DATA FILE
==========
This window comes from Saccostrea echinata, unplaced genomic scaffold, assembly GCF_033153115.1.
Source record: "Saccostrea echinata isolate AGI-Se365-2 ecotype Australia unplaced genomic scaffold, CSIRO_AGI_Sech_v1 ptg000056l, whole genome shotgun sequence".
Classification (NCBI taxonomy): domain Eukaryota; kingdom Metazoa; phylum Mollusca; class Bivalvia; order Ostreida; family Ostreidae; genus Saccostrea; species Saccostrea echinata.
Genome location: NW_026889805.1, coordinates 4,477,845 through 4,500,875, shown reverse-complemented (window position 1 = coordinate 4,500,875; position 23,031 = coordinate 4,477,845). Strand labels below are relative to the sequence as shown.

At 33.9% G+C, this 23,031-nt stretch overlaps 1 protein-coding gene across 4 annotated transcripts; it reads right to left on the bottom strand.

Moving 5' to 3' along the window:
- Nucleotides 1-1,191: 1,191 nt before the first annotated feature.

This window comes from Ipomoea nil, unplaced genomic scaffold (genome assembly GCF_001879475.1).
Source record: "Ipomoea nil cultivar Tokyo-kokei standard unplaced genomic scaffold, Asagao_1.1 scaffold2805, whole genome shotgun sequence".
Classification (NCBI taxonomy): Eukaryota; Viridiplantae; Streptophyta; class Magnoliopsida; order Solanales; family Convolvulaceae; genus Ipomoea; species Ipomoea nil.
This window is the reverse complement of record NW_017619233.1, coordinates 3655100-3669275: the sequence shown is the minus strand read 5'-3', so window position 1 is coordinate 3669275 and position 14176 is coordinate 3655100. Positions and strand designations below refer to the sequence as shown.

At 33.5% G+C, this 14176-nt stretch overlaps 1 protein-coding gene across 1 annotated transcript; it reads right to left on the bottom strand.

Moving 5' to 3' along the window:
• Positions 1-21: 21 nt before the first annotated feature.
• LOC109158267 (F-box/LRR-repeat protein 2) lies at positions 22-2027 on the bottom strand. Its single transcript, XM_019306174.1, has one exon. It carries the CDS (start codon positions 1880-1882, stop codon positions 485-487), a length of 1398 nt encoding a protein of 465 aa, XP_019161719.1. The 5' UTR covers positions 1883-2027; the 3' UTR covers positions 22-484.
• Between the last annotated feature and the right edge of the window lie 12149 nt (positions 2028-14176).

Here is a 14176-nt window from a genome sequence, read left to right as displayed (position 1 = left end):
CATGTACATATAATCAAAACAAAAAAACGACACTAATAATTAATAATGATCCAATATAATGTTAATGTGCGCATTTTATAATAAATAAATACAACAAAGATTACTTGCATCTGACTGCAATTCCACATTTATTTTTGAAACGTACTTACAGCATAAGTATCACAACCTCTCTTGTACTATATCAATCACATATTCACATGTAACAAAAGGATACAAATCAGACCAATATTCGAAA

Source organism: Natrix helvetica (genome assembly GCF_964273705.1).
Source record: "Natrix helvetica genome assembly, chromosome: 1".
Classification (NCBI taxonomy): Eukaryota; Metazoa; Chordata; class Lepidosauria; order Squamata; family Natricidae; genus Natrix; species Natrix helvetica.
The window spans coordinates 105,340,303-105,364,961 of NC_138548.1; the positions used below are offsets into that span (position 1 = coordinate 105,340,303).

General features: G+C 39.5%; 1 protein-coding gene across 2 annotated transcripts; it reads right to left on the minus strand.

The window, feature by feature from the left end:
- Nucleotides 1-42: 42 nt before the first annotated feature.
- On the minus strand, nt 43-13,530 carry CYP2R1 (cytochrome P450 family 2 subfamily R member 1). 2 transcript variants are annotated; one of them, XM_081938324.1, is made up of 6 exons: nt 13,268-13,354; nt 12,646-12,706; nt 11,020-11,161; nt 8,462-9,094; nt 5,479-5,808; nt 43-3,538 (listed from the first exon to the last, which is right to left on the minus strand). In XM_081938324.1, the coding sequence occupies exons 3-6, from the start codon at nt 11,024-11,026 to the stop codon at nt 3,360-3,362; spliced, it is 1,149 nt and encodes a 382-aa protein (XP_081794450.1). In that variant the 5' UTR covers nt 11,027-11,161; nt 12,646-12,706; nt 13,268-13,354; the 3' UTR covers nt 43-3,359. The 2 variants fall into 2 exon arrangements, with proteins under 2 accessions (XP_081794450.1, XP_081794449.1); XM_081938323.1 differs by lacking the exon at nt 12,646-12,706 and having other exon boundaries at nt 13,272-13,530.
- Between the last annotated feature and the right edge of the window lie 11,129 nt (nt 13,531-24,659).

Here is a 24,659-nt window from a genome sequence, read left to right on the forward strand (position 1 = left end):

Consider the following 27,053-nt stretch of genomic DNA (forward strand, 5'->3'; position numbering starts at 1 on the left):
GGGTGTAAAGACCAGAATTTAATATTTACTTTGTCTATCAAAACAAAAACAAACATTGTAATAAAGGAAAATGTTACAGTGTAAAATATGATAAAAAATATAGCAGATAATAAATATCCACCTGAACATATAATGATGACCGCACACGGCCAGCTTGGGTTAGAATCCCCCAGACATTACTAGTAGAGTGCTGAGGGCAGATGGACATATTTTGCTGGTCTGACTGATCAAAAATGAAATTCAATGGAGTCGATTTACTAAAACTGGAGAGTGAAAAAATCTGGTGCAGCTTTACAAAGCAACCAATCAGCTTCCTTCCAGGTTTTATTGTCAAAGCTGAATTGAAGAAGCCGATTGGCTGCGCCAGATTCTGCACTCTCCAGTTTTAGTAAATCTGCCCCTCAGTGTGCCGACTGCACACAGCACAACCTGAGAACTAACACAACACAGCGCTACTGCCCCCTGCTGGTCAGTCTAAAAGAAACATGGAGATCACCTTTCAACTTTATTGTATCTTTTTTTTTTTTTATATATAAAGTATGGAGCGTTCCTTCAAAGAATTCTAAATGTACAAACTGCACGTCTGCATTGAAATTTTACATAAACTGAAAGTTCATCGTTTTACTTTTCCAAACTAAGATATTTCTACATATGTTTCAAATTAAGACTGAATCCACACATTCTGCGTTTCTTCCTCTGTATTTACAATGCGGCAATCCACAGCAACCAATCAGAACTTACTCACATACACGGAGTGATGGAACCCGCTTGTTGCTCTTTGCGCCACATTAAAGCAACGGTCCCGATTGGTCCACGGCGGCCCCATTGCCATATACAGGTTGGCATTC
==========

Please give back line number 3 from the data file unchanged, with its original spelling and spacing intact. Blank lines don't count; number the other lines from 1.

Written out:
Classification (NCBI taxonomy): domain Eukaryota; kingdom Metazoa; phylum Mollusca; class Bivalvia; order Ostreida; family Ostreidae; genus Saccostrea; species Saccostrea echinata.